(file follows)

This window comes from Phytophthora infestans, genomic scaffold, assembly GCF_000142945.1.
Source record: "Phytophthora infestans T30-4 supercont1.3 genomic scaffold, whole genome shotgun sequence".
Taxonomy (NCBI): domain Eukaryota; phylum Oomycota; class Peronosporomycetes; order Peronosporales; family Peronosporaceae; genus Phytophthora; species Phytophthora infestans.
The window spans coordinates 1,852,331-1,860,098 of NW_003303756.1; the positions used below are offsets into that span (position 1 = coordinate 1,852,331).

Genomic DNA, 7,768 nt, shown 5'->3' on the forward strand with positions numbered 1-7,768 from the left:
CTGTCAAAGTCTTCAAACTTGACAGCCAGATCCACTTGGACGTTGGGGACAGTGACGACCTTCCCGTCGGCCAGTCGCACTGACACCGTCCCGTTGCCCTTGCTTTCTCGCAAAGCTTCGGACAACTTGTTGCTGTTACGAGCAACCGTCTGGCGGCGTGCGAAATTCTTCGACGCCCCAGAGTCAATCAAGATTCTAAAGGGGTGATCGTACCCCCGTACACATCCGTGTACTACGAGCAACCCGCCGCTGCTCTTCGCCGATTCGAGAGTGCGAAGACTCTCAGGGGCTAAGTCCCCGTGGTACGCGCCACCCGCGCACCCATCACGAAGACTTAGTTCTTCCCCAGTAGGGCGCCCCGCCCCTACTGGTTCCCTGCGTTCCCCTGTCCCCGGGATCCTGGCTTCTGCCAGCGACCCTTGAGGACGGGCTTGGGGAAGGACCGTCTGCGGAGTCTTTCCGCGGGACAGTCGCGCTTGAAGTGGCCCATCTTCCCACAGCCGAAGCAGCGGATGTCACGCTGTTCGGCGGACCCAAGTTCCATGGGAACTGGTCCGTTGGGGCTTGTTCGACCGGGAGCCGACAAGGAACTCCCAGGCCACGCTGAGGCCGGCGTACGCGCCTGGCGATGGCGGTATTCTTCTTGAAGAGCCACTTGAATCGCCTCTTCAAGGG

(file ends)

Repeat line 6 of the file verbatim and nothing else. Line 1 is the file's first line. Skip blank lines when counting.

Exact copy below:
CTGTCAAAGTCTTCAAACTTGACAGCCAGATCCACTTGGACGTTGGGGACAGTGACGACCTTCCCGTCGGCCAGTCGCACTGACACCGTCCCGTTGCCCTTGCTTTCTCGCAAAGCTTCGGACAACTTGTTGCTGTTACGAGCAACCGTCTGGCGGCGTGCGAAATTCTTCGACGCCCCAGAGTCAATCAAGATTCTAAAGGGGTGATCGTACCCCCGTACACATCCGTGTACTACGAGCAACCCGCCGCTGCTCTTCGCCGATTCGAGAGTGCGAAGACTCTCAGGGGCTAAGTCCCCGTGGTACGCGCCACCCGCGCACCCATCACGAAGACTTAGTTCTTCCCCAGTAGGGCGCCCCGCCCCTACTGGTTCCCTGCGTTCCCCTGTCCCCGGGATCCTGGCTTCTGCCAGCGACCCTTGAGGACGGGCTTGGGGAAGGACCGTCTGCGGAGTCTTTCCGCGGGACAGTCGCGCTTGAAGTGGCCCATCTTCCCACAGCCGAAGCAGCGGATGTCACGCTGTTCGGCGGACCCAAGTTCCATGGGAACTGGTCCGTTGGGGCTTGTTCGACCGGGAGCCGACAAGGAACTCCCAGGCCACGCTGAGGCCGGCGTACGCGCCTGGCGATGGCGGTATTCTTCTTGAAGAGCCACTTGAATCGCCTCTTCAAGGG